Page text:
You build confidence, trust and credibility by speaking clearly and persuasively. You think and act more like a leader than a manager. As a leader, you’ll inspire and motivate others by advocating what’s best for the organization, not just your work group. And, when you’re successful, you’re willing to share the limelight with others.
4. Focus on the Things that Matter Most.
You improve your productivity, influence and reputation for high-level achievement when you focus on the things that matter most. Not only will you be a peak performer, you’ll maintain a healthy balance in your life.
5. Constantly Seek to Improve Yourself.
You find personal fulfillment and professional success by capitalizing on your strengths and minimizing your mistakes. You encourage feedback to demonstrate your passion for self-development and desire to contribute to your company’s success. You increase your growth potential by investing in the most important asset you possess – yourself.
Developing your executive presence may seem like a daunting task. There is a lot of work involved, but it’s the kind of work that will have far-reaching, long-lasting benefits. You will become more motivated, you’ll learn how recognize and promote your own value and you’ll develop a meaningful and effective career plan. These are all things you can accomplish on your way to becoming a better leader.
If executive presence is something you need to work on, consider taking advantage of Joel’s executive presence coaching services, and start developing traits that will make you stand out in any leadership role.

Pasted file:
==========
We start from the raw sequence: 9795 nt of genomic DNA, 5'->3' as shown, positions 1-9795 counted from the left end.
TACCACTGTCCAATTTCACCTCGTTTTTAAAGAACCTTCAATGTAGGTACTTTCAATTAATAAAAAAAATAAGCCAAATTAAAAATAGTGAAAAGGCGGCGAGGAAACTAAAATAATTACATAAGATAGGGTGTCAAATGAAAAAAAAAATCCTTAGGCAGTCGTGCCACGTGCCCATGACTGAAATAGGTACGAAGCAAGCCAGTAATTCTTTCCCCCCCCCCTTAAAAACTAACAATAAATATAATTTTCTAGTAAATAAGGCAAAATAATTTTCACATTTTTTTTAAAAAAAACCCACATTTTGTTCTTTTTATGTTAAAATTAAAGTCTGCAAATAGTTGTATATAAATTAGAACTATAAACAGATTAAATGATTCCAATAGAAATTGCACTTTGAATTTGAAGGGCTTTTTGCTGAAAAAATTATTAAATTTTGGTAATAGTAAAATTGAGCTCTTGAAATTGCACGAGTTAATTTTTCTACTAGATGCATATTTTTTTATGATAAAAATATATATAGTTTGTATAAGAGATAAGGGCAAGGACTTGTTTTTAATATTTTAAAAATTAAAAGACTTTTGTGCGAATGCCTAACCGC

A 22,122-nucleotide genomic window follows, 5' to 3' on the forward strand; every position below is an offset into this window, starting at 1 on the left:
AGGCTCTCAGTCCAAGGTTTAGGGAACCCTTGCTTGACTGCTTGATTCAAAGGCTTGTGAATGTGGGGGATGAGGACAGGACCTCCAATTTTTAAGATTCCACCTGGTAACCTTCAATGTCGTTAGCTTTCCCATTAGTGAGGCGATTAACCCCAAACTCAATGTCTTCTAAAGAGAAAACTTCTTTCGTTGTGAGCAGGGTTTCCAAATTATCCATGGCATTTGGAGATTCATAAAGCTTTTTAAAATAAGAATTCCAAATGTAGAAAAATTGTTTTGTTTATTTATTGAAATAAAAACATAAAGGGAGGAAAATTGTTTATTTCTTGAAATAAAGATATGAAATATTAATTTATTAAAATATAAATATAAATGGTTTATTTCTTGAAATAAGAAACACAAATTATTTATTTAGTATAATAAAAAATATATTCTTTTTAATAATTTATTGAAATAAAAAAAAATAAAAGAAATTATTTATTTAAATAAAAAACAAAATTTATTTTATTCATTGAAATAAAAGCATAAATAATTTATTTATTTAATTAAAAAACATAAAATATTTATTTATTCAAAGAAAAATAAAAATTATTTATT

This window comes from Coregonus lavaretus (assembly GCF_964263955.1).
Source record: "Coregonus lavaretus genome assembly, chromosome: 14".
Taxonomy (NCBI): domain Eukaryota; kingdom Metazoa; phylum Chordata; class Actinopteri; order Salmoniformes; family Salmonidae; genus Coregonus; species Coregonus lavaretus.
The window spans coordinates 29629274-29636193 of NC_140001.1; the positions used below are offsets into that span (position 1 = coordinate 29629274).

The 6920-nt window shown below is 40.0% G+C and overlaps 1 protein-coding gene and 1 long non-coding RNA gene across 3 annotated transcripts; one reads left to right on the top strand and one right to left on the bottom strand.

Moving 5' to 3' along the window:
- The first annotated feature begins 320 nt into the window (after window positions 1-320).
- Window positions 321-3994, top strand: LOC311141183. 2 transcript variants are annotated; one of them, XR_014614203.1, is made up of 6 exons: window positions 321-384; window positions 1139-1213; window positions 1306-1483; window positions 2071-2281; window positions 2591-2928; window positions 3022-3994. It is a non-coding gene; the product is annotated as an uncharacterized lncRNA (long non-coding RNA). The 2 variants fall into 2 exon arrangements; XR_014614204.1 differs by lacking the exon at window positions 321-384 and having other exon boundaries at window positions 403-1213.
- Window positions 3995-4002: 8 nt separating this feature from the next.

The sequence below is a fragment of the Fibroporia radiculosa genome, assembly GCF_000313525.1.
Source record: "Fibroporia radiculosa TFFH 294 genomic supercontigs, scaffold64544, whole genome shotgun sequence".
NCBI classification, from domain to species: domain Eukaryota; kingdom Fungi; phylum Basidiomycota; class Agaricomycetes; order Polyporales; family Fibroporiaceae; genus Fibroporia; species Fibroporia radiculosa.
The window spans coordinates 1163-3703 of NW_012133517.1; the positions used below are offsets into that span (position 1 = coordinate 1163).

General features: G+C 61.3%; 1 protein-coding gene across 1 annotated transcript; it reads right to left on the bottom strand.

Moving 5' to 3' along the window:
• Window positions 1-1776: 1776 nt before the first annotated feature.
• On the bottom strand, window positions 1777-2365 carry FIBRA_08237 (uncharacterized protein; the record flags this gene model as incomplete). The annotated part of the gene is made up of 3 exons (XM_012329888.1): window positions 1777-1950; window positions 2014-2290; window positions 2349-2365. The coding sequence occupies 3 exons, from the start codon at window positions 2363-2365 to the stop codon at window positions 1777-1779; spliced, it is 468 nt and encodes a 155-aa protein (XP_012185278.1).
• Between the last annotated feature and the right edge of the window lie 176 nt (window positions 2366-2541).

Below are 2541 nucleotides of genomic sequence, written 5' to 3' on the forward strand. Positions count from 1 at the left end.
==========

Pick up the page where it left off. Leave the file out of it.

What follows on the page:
Talkback: Do you know someone whose presence makes them stand out? What about you? Is this an area you need to work on?
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“Using coaching instead of sending executives and managers to seminars two or three times a year can be more beneficial to ongoing career development, not to mention less expensive…”
~ PC Week ~
Client Fahad Asks: There are so many programs out there claiming to develop leadership in people. It’s hard to know which are effective and which are money-stealers. Isn’t there one tool that can do it all? Can’t it be simple?
Coach Joel Answers: Great question, Fahad.
When you’re looking for a tool, you want something simple, effective, and right for the job. You want best value and precise results. We all know what happens when we try to use the wrong tool for the job. It can ruin things.
To answer your question, there is something that works for developing leadership in people. It works in all cases. Like the Swiss army knife, it holds all the implements needed to solve the problem at hand.